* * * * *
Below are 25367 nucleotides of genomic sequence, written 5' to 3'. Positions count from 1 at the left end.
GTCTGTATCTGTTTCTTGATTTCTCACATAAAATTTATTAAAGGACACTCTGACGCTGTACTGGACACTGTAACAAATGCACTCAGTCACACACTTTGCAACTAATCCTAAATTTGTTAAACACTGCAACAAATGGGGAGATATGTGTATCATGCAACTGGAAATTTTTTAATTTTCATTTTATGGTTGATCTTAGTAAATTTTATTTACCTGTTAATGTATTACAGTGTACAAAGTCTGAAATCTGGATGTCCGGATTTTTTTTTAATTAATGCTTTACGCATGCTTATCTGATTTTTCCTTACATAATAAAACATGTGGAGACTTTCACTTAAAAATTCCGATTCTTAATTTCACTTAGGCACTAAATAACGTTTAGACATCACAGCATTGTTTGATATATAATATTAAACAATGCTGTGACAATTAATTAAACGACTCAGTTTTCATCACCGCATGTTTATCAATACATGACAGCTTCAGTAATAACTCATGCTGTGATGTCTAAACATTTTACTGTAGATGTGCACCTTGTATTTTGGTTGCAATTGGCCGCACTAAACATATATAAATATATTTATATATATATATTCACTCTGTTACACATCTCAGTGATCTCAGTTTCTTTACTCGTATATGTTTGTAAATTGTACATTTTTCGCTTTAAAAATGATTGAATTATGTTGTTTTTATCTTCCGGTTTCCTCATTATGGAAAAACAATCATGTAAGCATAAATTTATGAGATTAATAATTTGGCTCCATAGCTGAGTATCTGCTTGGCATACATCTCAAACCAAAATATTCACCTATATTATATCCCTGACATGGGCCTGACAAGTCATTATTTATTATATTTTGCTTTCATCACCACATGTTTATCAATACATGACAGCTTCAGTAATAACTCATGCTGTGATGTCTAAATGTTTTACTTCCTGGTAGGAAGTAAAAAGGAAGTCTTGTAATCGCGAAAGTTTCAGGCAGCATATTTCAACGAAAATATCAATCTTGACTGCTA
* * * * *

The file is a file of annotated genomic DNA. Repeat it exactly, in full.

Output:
Below are 25367 nucleotides of genomic sequence, written 5' to 3'. Positions count from 1 at the left end.
GTCTGTATCTGTTTCTTGATTTCTCACATAAAATTTATTAAAGGACACTCTGACGCTGTACTGGACACTGTAACAAATGCACTCAGTCACACACTTTGCAACTAATCCTAAATTTGTTAAACACTGCAACAAATGGGGAGATATGTGTATCATGCAACTGGAAATTTTTTAATTTTCATTTTATGGTTGATCTTAGTAAATTTTATTTACCTGTTAATGTATTACAGTGTACAAAGTCTGAAATCTGGATGTCCGGATTTTTTTTTAATTAATGCTTTACGCATGCTTATCTGATTTTTCCTTACATAATAAAACATGTGGAGACTTTCACTTAAAAATTCCGATTCTTAATTTCACTTAGGCACTAAATAACGTTTAGACATCACAGCATTGTTTGATATATAATATTAAACAATGCTGTGACAATTAATTAAACGACTCAGTTTTCATCACCGCATGTTTATCAATACATGACAGCTTCAGTAATAACTCATGCTGTGATGTCTAAACATTTTACTGTAGATGTGCACCTTGTATTTTGGTTGCAATTGGCCGCACTAAACATATATAAATATATTTATATATATATATTCACTCTGTTACACATCTCAGTGATCTCAGTTTCTTTACTCGTATATGTTTGTAAATTGTACATTTTTCGCTTTAAAAATGATTGAATTATGTTGTTTTTATCTTCCGGTTTCCTCATTATGGAAAAACAATCATGTAAGCATAAATTTATGAGATTAATAATTTGGCTCCATAGCTGAGTATCTGCTTGGCATACATCTCAAACCAAAATATTCACCTATATTATATCCCTGACATGGGCCTGACAAGTCATTATTTATTATATTTTGCTTTCATCACCACATGTTTATCAATACATGACAGCTTCAGTAATAACTCATGCTGTGATGTCTAAATGTTTTACTTCCTGGTAGGAAGTAAAAAGGAAGTCTTGTAATCGCGAAAGTTTCAGGCAGCATATTTCAACGAAAATATCAATCTTGACTGCTA